On the Convergence of Extended Variational Inference for Non-Gaussian Statistical Models

Zhanyu Ma, Jalil Taghia, Jun Guo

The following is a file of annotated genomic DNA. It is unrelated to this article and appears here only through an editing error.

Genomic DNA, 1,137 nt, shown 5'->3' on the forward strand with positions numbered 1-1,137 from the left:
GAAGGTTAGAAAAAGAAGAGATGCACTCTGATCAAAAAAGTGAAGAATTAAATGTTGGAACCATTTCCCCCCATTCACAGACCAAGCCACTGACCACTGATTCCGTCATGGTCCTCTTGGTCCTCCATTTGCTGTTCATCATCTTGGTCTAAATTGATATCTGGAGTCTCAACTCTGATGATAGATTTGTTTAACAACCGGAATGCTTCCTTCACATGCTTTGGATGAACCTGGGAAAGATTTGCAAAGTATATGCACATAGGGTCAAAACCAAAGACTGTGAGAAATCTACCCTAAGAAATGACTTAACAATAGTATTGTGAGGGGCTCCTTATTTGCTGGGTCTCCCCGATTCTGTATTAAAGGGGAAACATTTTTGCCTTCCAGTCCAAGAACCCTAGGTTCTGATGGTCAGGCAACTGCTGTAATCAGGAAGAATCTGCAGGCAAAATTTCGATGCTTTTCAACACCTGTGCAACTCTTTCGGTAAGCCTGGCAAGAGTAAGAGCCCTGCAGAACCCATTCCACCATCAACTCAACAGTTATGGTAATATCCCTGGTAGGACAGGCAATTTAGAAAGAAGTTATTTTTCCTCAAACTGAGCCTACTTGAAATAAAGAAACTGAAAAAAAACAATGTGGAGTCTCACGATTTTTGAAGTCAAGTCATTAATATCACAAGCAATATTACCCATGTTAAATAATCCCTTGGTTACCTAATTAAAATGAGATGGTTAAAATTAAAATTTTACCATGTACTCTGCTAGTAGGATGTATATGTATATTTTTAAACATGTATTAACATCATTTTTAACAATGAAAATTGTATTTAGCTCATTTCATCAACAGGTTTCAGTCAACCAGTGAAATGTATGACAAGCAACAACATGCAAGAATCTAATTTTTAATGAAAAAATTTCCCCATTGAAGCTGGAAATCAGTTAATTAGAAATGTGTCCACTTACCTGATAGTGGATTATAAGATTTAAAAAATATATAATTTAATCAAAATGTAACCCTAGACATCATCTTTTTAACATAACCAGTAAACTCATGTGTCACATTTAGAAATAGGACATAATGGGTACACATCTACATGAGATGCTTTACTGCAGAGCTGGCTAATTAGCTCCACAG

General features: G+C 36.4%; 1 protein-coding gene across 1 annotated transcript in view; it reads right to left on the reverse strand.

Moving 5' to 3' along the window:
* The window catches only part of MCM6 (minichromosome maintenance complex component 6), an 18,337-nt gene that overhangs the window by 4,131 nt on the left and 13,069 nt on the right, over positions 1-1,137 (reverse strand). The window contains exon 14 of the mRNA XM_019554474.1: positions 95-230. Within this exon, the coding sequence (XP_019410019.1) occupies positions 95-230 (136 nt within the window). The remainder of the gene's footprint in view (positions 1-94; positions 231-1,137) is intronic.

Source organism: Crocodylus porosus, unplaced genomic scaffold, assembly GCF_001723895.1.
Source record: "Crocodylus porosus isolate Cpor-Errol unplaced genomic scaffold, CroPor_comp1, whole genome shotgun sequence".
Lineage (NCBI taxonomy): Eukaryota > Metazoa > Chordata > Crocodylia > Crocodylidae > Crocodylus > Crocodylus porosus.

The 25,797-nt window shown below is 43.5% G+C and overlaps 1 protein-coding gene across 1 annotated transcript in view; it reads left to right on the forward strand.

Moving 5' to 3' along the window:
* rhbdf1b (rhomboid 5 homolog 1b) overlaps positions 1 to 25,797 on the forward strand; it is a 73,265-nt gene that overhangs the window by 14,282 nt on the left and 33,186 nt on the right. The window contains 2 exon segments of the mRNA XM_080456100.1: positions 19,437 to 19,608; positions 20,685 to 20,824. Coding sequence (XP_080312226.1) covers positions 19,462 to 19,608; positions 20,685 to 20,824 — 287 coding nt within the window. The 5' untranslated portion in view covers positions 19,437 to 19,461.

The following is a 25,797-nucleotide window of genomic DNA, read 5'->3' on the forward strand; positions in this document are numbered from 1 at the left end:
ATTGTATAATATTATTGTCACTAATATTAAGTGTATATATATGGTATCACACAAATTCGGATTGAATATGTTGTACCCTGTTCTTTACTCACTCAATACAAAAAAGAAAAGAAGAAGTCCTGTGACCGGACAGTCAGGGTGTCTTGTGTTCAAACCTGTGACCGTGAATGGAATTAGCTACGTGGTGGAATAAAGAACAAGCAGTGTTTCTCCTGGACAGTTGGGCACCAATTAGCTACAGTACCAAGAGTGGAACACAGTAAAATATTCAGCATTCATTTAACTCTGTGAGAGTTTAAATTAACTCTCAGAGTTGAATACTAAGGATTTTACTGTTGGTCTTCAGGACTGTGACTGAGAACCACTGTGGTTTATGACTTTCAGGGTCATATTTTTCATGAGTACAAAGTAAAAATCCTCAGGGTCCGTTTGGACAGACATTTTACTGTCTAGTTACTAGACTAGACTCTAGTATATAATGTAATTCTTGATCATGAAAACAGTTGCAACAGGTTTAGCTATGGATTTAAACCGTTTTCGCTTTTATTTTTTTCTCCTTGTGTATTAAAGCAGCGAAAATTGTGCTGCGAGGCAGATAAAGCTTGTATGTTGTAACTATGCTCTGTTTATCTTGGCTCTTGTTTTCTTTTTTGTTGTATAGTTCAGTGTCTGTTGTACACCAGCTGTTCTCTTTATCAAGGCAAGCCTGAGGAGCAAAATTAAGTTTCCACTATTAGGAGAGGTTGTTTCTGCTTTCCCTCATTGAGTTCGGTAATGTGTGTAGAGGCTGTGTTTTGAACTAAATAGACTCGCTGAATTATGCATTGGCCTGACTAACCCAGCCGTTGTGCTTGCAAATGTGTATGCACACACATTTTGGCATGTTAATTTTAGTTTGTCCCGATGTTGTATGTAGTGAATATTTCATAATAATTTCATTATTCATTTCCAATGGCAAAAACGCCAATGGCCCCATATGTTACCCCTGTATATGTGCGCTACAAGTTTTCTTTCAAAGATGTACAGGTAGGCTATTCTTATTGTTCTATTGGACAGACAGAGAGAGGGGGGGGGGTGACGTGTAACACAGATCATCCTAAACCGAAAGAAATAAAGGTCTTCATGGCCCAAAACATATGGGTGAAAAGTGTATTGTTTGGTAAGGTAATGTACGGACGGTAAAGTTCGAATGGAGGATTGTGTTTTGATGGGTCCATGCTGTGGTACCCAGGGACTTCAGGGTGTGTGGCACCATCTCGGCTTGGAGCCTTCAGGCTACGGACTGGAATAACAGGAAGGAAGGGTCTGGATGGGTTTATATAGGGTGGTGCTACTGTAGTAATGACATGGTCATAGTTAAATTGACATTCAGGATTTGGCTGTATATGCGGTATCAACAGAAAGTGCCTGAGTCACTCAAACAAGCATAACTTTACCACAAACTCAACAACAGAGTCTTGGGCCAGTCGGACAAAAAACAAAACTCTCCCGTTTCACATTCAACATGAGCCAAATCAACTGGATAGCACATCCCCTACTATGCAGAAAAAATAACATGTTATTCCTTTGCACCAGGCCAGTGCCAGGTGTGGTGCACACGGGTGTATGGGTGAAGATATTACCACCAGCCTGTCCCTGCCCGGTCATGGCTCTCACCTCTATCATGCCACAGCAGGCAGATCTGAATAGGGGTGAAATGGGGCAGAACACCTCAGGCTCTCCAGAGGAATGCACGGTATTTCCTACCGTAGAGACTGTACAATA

Variational inference (VI) is a widely used framework in Bayesian estimation. For most of the non-Gaussian statistical models, it is infeasible to find an analytically tractable solution to estimate the posterior distributions of the parameters. Recently, an improved framework, namely the extended variational inference (EVI), has been introduced and applied to derive analytically tractable solution by employing lower-bound approximation to the variational objective function. Two conditions required for EVI implementation, namely the weak condition and the strong condition, are discussed and compared in this paper. In practical implementation, the convergence of the EVI depends on the selection of the lower-bound approximation, no matter with the weak condition or the strong condition. In general, two approximation strategies, the single lower-bound (SLB) approximation and the multiple lower-bounds (MLB) approximation, can be applied to carry out the lower-bound approximation. To clarify the differences between the SLB and the MLB, we will also discuss the convergence properties of the aforementioned two approximations. Extensive comparisons are made based on some existing EVI-based non-Gaussian statistical models. Theoretical analysis are conducted to demonstrate the differences between the weak and the strong conditions. Qualitative and quantitative experimental results are presented to show the advantages of the SLB approximation.

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